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The poems in Boyish reveal a reconciliation of southern and queer identities, following the poet from a Louisiana Baptist upbringing into transgender liberation. With a sense of rebellion and the revival of the hollered voice, this is an urgent narrative propelled by the necessity of upheaval, imagining what happens when we break through barriers of systemic violence and communal oppression to reconsider what could be. Boyish looks back at the status quo in order to move beyond, into a dream of a nonbinary utopia. A reckoning, this collection brings the reader along for revolution—a deep belief in possibility.
Each page builds tension that then shatters, bringing us into the interior of a story. Brody Parrish Craig invites us to carve out a space and to find ourselves carried over the gravel along the creek. Moving through the subconscious and embodied desire, these poems are rich with formal play, twisting language in dense sonnets. Landscapes of the city’s dystopia meet the queer pastoral, where conservation often means knowing what must be burned down.
About the Author
Brody Parrish Craig, originally from Louisiana, is a poet and tranarchist who currently lives in the Ozarks. They are an educator and creator of TWANG, a regional creative project for trans and gender nonconforming folks in the South and Midwestern United States. Craig’s poetry has appeared in TYPO, EOAGH, Gigantic Sequins, and Crab Fat Magazine, among others.
“The poetry of Boyish exists in that sweet spot between subconscious and cosmos, where the mind can catch any inch of oppression and turn it into music. A genius, Craig, operates a ghost rail line; gut-wrenching rendition of ‘Stormy Monday’ driven in next to the steel. A book built with lightning, whispered in the soup-line, reading your fortune through scattered tossed bones and bayonet fragments. Watch the best friend you could not protect from a merciless onslaught of violent American hegemony, save their self and become one of the greats; proving that poetry is the cradle that society never mentions.”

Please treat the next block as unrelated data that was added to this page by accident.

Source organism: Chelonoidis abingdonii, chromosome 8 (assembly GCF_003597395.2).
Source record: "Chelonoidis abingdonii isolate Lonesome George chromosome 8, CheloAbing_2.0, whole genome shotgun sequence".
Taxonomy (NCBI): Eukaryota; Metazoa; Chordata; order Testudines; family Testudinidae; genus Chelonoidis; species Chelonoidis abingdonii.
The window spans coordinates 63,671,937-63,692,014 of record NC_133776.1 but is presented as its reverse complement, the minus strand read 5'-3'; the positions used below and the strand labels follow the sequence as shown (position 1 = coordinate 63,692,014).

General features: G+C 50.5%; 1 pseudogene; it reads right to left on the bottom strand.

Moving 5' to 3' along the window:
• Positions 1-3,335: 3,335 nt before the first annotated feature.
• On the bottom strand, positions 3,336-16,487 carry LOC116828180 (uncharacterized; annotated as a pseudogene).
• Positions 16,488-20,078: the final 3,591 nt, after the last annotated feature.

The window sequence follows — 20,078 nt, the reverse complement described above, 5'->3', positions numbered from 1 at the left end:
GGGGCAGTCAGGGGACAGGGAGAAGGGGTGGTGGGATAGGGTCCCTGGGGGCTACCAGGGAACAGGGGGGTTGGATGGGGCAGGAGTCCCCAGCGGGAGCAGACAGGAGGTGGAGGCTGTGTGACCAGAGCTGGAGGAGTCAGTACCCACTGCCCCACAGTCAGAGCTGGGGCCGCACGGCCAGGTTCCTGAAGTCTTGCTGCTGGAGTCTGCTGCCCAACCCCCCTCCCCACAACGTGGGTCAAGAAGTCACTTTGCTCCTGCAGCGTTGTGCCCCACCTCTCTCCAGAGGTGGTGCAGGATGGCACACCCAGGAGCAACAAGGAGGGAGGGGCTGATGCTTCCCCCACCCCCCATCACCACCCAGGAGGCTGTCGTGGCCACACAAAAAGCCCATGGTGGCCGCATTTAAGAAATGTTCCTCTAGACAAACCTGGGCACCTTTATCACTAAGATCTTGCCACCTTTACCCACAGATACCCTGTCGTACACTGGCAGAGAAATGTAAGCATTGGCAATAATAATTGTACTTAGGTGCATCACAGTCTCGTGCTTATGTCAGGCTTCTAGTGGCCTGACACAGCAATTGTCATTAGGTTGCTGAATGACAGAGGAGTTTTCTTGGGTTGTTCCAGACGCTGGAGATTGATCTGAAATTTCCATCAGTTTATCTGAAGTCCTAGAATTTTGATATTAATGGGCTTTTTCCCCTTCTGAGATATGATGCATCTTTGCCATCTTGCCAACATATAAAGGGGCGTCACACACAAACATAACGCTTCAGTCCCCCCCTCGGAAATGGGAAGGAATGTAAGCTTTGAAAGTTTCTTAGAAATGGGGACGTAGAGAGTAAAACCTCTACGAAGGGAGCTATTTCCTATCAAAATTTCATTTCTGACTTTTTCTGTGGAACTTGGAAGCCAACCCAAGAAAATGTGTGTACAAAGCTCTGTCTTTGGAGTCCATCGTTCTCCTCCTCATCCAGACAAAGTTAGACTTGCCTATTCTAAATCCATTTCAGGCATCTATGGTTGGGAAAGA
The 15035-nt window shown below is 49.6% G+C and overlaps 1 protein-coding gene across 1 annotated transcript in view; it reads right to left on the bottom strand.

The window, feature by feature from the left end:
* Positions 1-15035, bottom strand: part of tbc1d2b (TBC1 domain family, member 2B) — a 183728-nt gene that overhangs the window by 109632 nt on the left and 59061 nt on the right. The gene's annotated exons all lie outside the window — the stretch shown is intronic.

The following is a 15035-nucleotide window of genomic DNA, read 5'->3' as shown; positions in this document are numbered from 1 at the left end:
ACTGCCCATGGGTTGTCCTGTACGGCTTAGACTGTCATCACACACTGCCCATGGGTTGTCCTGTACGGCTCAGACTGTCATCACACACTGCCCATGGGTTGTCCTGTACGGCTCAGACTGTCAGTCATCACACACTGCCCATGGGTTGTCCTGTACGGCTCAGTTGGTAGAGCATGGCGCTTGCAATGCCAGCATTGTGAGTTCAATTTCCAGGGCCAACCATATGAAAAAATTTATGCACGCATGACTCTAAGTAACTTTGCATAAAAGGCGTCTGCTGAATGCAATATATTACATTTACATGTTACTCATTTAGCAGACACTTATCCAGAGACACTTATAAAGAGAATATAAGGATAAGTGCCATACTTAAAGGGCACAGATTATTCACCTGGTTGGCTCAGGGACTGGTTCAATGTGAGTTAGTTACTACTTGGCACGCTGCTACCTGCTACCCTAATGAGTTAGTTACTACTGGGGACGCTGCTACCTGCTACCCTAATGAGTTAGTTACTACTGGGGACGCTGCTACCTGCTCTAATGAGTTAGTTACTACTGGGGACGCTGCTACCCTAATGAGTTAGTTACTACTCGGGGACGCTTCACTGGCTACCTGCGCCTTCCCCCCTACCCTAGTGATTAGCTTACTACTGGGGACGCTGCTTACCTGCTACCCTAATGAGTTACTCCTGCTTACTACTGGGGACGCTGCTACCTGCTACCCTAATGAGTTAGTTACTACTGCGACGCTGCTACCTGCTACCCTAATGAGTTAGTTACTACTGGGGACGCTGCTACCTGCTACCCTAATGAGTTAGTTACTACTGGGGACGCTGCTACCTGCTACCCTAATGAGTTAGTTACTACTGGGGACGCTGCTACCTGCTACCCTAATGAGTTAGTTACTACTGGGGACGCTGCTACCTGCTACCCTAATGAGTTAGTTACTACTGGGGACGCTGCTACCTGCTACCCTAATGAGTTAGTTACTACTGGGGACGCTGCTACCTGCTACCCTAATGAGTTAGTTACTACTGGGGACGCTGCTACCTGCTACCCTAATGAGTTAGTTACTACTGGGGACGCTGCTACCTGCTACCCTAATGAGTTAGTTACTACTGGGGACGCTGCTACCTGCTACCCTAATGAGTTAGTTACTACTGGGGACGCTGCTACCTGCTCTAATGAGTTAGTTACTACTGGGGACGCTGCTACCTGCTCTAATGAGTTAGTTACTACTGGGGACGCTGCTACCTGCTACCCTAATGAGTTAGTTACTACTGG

— Tongo Eisen-Martin, author of Heaven Is All Goodbyes
“Boyish is haunted by ghosts the speaker plays with, like ‘holy shit I saw him ghostin’ in / my breath I saw him in the glass ceiling.’ Sometimes the speaker plays with what haunts them out of curiosity, sometimes out of frustration, sometimes out of love. In any case, it is through this play that they can ‘acknowledge the shape [they’re] in,’ ‘The Choir Boy’ and ‘Hymn’ in them they haven’t named. Reading the poems in this compact and powerful collection—never has looking back felt this much like moving on.”
— Wendy Trevino, author of Cruel Fiction
“All language is dialect—may it be as this collection is—of a queer joy and pain and grace and revival. Sonically, structurally inbuilt with a muscled architecture, grown over with vines of place and god and sexuality—here is a poetics coming of age in itself, and in the world.”
— Cody-Rose Clevidence, author of Beast Feast